Negotiations to end the U.S. government shutdown, now in its third week, were moving in fits and starts as the political debate pivots to the debt ceiling limit and whether or not the government will run out of money to pay its bills by Oct. 17.
Check here for the latest updates.
The ghosts of Sen. Ted Cruz (R-Tex.) and House Speaker John Boehner (R-Ohio) grace the cover of this week’s New Yorker magazine:
Mark Ulriksen, the artist who designed the cover, had this to say: “Boehner and Cruz — these politicians are only after the perpetuation of their own power. There are spider webs growing in the Capitol, bats haunting it, and all this legislation that’s just dying because these guys can’t do anything. The main sign of life is that black cat. If it wasn’t so tragic, it would be worth laughing at.”
The government shutdown that started nearly three weeks ago has cost the National Park Service nearly half a million dollars in entrance fees and tens of millions of dollars in visitor spending each day, according to a group representing the agency’s retirees.
The Coalition of National Park Service retirees estimated that the park system has missed out on about 715,000 visitors daily, based on October 2012 attendance numbers, according to a statement last week from the organization.
With talks stalled between House Republicans and the White House, the ball is currently in the court of Senate Majority Leader Harry Reid (D-Nev.) and Minority Leader Mitch McConnell (R-Ky.), who are trying to hash out a deal to end the fiscal impasse.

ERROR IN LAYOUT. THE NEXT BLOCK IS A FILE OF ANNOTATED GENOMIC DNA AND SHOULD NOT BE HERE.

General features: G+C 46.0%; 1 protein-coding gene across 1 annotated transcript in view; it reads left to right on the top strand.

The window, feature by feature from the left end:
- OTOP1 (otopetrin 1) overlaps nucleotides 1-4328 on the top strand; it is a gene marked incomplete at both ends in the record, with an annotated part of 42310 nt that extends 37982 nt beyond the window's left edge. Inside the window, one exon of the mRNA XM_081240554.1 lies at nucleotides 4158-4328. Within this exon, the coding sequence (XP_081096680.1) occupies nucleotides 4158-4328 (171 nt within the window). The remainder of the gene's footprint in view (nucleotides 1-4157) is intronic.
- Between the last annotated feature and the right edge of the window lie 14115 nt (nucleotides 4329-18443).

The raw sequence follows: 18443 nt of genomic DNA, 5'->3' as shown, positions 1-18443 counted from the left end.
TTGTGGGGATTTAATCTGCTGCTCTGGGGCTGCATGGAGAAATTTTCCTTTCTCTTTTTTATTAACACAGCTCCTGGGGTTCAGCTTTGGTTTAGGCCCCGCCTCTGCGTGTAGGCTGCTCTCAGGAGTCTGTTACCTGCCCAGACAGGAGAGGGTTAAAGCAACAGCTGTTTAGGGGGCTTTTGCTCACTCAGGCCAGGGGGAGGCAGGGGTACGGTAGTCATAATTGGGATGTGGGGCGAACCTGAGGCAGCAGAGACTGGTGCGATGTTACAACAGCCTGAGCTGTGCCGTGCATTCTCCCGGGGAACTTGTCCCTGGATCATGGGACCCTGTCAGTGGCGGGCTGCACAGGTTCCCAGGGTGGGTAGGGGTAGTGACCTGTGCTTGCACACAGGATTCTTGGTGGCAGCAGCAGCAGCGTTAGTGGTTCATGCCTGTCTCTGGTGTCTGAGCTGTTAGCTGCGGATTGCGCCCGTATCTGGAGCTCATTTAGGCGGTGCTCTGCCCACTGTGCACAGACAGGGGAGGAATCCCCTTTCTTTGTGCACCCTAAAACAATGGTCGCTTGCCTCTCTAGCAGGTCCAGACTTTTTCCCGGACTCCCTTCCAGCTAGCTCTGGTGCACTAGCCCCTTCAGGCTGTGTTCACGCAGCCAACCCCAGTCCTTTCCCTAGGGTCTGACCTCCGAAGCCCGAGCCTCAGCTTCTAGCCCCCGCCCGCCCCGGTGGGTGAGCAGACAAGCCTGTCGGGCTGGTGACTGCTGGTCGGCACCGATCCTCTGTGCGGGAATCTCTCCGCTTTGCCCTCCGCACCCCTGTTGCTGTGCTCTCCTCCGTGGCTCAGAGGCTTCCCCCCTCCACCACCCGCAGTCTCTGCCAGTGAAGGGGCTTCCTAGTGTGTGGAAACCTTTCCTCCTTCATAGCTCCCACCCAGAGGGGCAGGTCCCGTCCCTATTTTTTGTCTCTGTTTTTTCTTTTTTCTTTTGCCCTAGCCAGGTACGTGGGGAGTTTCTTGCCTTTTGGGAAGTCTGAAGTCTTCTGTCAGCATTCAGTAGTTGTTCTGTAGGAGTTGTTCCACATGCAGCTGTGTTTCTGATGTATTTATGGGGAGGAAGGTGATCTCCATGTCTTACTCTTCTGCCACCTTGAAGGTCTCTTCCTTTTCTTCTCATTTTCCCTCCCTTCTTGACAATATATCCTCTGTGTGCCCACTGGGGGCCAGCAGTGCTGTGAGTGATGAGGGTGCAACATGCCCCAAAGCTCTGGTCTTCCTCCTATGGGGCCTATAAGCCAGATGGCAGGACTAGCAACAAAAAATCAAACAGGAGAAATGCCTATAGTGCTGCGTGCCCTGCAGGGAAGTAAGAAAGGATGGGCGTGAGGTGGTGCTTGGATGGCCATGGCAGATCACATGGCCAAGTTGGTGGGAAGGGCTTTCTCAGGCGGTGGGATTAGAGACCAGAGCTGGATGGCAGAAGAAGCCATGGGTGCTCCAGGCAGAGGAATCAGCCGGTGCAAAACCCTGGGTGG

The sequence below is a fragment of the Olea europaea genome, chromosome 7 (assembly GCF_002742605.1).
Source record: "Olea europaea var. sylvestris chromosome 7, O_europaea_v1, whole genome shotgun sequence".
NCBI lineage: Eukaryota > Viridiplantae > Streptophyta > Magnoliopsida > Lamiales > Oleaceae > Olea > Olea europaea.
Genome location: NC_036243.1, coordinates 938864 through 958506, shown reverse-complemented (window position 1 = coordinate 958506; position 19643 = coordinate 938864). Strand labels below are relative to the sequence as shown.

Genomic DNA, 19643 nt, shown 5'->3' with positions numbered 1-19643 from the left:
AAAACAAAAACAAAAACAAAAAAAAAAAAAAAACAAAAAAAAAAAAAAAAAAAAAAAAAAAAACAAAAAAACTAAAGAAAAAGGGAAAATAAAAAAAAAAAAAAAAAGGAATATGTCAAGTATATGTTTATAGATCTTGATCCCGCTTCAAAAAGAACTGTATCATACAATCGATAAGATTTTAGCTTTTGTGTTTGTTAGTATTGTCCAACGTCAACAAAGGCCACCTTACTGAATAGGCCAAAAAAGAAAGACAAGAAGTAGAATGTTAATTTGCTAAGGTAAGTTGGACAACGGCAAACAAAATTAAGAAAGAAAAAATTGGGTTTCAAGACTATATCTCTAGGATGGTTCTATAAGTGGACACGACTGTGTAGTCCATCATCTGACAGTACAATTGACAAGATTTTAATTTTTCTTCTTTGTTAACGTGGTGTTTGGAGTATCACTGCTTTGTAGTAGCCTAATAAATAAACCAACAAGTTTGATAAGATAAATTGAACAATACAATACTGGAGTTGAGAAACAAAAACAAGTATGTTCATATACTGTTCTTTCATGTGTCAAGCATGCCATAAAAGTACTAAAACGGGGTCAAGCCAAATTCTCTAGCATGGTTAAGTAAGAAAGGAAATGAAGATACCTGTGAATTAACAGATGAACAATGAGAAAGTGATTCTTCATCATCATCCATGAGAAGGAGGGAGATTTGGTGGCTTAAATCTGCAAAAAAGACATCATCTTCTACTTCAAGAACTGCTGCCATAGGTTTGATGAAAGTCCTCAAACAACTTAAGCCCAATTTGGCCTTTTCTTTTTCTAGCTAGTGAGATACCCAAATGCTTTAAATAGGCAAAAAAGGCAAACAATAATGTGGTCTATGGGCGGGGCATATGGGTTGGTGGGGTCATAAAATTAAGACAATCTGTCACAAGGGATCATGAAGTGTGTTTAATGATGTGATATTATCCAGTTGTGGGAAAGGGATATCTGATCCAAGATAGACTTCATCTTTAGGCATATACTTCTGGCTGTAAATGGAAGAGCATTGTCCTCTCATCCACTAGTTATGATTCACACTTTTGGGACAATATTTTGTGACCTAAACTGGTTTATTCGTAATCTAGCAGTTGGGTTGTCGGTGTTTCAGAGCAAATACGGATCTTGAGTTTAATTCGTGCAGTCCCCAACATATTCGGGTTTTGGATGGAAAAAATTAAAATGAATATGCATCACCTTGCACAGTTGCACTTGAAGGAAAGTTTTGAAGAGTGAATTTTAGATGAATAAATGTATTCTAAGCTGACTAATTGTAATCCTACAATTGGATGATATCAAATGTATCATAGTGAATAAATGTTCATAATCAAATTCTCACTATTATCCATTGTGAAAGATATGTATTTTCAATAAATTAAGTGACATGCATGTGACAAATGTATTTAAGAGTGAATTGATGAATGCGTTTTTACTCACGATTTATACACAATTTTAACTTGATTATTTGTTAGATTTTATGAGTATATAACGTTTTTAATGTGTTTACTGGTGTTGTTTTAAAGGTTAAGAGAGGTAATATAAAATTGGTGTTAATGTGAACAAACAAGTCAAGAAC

The thing is, the two aren’t exactly chummy. The Post’s Paul Kane:
The deep animosity between Reid, 73, and McConnell, 71, went public this summer, when they clashed over Democratic efforts to amend filibuster rules. McConnell called Reid “the worst leader in the Senate ever,” and Reid accused McConnell of a “breach of faith” over an earlier agreement designed to smooth the confirmation process for judicial and executive branch nominees.
Their daily clashes became so heated that rank-and-file senators requested a rare bipartisan caucus, which led to a highly unusual marathon meeting of almost all 100 senators in the Old Senate Chamber and a bipartisan pact that averted what Reid had threatened: a unilateral, party-line vote to change the filibuster rules.
The Fix explains the difference between the McConnell-Reid relationship, and the Republican’s rapport with Vice President Biden, with whom he struck the deal to avert the fiscal cliff:
Politics — particularly when the stakes are this high — is a personal business, and trust is at the core of any deal. It’s why McConnell and Vice President Biden were able to negotiate a fiscal cliff deal when no one else could. The two men aren’t even close to ideological allies, but they trusted each other at some basic level. That’s what matters. And that’s what Reid and McConnell seem to lack.
So far there have been no breakthroughs. (The two spoke by phone Sunday, but there’s no deal yet.) With other channels leading nowhere, a whole lot appears to be resting on the Reid-McConnell talks.
Rep. Gerry Connolly (D-Va.) offered this take on talks to end the shutdown, via Twitter:
Shutdown Day 14: A deal is as elusive as old Charlie on the MTA. “His fate is still unlearned.”
— Gerry Connolly (@GerryConnolly) October 14, 2013
The Post’s Lori Montgomery and Rosalind S. Helderman report:
U.S. financial markets fell at the opening Monday, potentially sending a message to deadlocked Senate leaders about stalled budget negotiations in Washington with the debt ceiling deadline just three days away.
Stock markets opened at 9:30 a.m. Eastern time, and the Dow Jones Industrial Average dropped about 70 points in the first several minutes.
The Republican National Committee released a round of robocalls charging congressional Democrats with “playing politics” with the shutdown.